Posted by: csdailyblog | October 4, 2010

Conserve School Students Process Wild Rice the Traditional Way

Conserve School was fortunate to host a visit from Roger LaBine, a local expert on wild rice harvesting and processing from nearby Lac du Flambeau. Roger described to students the traditional Ojibwe method of harvesting wild rice, which grows in shallow water, in canoes. The stalks are bent over the canoe using one stick and then gently stroked with another stick to release the rice. Roger then demonstrated to students how the wild rice is processed. First the rice is spread on a tarp to dry, and then it is parched over a fire in a cast iron kettle to make the rice chaff brittle and easier to loosen. Students were able to help stir the rice as it parched, separate the chaff by “dancing” on the rice, and winnowing it to separate the rice from the chaff. Wild rice is native to this region and is delicious, but hard to find and time- and labor-intensive to harvest and to process. The local wild rice, though, is worth the effort — superior in flavor and texture to the farm-grown wild rice most commonly available in stores. Many thanks to Roger for taking the time to share his expertise with us.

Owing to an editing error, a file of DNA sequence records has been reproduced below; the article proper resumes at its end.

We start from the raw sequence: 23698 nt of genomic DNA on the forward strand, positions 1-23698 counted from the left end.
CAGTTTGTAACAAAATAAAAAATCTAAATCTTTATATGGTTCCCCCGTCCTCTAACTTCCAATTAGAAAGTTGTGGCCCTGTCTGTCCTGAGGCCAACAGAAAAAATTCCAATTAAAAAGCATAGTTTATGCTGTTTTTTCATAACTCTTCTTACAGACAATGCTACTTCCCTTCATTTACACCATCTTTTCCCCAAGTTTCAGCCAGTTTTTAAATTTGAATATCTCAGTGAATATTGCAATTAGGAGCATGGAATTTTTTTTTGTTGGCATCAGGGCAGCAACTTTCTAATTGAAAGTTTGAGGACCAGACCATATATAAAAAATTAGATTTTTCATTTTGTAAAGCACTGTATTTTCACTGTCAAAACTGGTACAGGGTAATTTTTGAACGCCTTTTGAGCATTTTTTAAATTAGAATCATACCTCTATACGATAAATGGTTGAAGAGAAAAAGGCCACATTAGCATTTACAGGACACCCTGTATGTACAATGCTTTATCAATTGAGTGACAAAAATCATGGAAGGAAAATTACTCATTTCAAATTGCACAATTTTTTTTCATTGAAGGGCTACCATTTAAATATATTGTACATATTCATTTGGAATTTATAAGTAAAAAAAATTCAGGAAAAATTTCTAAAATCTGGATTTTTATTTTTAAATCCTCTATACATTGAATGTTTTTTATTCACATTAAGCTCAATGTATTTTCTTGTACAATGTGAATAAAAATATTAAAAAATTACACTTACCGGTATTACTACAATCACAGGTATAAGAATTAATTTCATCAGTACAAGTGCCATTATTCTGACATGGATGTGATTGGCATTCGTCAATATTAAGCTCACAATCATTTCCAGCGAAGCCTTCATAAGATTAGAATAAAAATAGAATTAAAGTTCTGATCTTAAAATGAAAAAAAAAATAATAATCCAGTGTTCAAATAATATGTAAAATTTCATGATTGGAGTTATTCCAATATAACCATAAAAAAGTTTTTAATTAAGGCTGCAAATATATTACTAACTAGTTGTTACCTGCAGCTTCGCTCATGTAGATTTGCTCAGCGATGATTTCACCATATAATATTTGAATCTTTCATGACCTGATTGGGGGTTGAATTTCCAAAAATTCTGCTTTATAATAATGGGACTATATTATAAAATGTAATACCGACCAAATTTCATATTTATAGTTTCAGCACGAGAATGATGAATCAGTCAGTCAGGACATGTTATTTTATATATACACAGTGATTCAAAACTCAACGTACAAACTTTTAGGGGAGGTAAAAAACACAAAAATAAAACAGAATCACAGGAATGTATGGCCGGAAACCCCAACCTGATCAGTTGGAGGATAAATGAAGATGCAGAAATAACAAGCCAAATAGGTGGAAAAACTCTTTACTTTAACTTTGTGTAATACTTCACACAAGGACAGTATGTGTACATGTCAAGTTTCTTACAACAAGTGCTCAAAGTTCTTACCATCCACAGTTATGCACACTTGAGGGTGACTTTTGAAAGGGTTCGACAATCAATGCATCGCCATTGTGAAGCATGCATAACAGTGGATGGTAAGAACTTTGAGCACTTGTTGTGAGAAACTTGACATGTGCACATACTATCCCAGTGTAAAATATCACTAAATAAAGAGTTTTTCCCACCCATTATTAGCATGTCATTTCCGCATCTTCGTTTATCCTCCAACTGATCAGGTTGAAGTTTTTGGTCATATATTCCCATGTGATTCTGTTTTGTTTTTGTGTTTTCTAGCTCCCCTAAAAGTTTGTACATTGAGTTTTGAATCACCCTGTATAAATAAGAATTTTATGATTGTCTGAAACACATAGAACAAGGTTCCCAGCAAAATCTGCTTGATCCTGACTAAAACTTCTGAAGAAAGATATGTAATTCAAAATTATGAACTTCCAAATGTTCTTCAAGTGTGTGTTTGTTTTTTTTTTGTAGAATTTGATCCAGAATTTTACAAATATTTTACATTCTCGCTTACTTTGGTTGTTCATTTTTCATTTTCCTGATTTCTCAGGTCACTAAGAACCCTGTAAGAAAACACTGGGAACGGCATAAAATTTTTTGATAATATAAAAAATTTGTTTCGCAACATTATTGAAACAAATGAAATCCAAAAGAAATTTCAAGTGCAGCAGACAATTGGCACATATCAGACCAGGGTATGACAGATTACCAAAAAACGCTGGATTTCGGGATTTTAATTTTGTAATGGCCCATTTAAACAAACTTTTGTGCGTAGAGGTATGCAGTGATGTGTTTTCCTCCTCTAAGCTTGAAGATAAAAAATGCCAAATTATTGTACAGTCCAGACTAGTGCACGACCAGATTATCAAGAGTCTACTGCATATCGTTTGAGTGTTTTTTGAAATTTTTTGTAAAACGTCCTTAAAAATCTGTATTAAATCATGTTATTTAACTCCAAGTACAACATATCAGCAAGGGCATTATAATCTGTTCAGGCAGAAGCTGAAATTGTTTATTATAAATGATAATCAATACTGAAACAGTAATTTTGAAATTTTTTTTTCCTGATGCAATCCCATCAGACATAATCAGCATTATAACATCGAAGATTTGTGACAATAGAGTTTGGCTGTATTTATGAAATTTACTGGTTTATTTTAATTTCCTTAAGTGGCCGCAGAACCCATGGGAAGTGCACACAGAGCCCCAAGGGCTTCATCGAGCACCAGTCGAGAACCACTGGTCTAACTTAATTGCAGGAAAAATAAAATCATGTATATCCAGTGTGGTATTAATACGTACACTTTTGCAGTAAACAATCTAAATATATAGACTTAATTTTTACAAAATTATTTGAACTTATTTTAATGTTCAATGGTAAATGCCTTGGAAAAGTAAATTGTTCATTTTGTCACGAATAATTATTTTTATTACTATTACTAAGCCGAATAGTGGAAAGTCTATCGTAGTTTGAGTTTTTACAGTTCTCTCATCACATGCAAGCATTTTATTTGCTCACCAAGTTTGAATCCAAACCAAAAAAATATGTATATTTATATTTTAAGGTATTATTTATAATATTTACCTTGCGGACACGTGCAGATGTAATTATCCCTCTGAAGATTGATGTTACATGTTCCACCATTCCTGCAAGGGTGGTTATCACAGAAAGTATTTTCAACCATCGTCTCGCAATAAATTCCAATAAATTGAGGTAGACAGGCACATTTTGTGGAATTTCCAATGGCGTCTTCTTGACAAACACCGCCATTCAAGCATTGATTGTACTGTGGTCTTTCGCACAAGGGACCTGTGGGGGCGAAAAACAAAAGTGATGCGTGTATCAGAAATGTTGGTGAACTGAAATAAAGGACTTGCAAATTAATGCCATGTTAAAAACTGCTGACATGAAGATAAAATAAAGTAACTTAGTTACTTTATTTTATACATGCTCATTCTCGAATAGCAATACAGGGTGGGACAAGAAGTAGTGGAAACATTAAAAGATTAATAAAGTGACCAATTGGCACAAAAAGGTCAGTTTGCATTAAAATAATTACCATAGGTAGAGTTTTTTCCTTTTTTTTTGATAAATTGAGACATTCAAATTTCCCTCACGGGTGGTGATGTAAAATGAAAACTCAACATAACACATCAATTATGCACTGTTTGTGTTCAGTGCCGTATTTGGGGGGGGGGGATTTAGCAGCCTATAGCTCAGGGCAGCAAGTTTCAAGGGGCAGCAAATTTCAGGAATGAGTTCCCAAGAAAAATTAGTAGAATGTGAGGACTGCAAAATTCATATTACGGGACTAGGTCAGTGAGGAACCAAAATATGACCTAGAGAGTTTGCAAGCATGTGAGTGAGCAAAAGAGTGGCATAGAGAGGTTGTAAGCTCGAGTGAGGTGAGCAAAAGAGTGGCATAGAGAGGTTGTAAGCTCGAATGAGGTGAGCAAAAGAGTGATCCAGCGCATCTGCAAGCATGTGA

Mary Anna

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